MOSCOW — Jailed Wall Street Journal reporter Evan Gershkovich has been charged with espionage in Russia and has entered a formal denial, two Russian news agencies reported Friday.
The state news agency Tass and the Interfax news agency said a law enforcement source informed them that Russia’s Federal Security Service, known as the FSB, had officially charged the American journalist.
The news outlets didn’t say in what form Gershkovich was formally charged or when it happened, but generally suspects are presented a paper outlining the accusations.
In the Russian legal system, the filing of charges and a response from the accused represent the formal start of a criminal probe, initiating what could be a long and secretive Russian judicial process.
Tass quoted its source as saying: “The FSB investigation charged Gershkovich with espionage in the interests of his country. He categorically denied all accusations and stated that he was engaged in journalistic activities in Russia.”
The source declined further comment because the case is considered secret.
Russian authorities arrested Gershkovich, 31, in Yekaterinburg, Russia’s fourth-largest city, on March 29. He is the first U.S. correspondent since the Cold War to be detained for alleged spying.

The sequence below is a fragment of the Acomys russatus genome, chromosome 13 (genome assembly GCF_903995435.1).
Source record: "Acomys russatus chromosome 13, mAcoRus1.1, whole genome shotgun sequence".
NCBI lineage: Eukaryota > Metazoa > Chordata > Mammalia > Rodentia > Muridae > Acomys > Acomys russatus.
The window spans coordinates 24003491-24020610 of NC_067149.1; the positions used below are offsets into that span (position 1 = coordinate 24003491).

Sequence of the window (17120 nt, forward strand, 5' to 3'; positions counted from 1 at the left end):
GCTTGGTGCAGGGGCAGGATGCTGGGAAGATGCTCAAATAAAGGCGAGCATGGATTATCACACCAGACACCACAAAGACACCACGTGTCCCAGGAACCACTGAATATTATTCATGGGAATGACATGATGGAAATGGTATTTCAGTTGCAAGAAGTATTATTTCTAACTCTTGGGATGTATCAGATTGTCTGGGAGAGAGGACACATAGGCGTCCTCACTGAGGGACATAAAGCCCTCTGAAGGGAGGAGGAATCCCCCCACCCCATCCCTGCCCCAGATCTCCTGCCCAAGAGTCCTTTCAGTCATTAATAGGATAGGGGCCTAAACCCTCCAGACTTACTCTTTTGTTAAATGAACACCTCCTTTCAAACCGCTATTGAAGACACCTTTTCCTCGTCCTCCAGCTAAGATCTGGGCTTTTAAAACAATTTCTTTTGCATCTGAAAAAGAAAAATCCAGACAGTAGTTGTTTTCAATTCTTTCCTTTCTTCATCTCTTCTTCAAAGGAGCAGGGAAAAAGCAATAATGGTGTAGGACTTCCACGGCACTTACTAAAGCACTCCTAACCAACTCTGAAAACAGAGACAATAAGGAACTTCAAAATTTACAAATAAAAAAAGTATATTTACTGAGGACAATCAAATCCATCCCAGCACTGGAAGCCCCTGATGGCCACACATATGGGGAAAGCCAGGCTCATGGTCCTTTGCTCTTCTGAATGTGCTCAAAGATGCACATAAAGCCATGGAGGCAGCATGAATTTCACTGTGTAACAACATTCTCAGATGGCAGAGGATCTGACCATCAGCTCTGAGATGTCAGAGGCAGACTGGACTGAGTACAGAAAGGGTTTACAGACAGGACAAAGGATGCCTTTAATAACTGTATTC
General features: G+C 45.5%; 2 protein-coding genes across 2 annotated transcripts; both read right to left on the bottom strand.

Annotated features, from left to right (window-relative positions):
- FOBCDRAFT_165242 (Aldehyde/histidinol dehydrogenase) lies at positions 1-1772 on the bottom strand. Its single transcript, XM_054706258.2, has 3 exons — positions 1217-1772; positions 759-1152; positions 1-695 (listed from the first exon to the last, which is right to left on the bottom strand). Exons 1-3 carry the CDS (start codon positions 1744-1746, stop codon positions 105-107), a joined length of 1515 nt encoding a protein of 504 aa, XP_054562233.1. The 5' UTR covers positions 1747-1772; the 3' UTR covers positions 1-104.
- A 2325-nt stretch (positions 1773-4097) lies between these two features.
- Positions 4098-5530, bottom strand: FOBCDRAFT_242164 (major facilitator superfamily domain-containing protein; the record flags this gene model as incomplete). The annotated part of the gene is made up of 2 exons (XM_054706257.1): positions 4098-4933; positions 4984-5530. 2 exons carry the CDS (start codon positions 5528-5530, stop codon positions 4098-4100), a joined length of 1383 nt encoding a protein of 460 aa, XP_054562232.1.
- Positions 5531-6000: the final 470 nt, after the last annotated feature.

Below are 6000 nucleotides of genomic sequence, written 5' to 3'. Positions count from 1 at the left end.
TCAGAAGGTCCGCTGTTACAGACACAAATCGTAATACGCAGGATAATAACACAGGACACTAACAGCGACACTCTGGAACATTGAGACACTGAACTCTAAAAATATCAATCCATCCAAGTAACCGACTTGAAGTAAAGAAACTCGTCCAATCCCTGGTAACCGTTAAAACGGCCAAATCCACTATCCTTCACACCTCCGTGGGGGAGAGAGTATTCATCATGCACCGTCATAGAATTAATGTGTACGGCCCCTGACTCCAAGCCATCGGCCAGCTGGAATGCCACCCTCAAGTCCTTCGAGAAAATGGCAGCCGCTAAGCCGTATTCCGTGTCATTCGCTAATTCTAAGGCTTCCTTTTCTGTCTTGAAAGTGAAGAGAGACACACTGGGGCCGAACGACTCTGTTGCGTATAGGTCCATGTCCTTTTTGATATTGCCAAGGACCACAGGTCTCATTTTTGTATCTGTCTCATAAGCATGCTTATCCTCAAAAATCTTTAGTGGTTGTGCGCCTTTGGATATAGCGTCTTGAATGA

The FSB specifically accused Gershkovich of trying to obtain classified information about a Russian arms factory. The Wall Street Journal has denied the accusations.
The case has caused an international uproar.
In a rare U.S. bipartisan statement, the Senate’s top two leaders demanded Friday that Russia immediately release Gershkovich. Senate Majority Leader Chuck Schumer, D-N.Y., and Senate Minority Leader Mitch McConnell, R-Ky. declared that “journalism is not a crime” and praised Gershkovich as an “internationally known and respected independent journalist.”
On Thursday, the U.S. ambassador to Russia and a top Russian diplomat met to discuss the case.
In the meeting with U.S. Ambassador Lynne T. Tracy, Russian Deputy Foreign Minister Sergei Ryabkov stressed “the serious nature of the charges” against Gershkovich, according to a Russian Foreign Ministry statement.
The statement repeated earlier Russian claims that the reporter “was caught red-handed while trying to obtain secret information, using his journalistic status as a cover for illegal actions.”
Lawyers representing Gershkovich met with him Tuesday for the first time since his detention, according to Wall Street Journal. Editor-in-Chief Emma Tucker.
Tucker said the reporter is in good health and “is grateful for the outpouring of support from around the world. We continue to call for his immediate release.”
Gershkovich was ordered held behind bars for two months in Russia pending an investigation. A Moscow court said Monday that it had received a defense appeal of his arrest; the appeal is scheduled to be heard on April 18, Russian news agencies reported.
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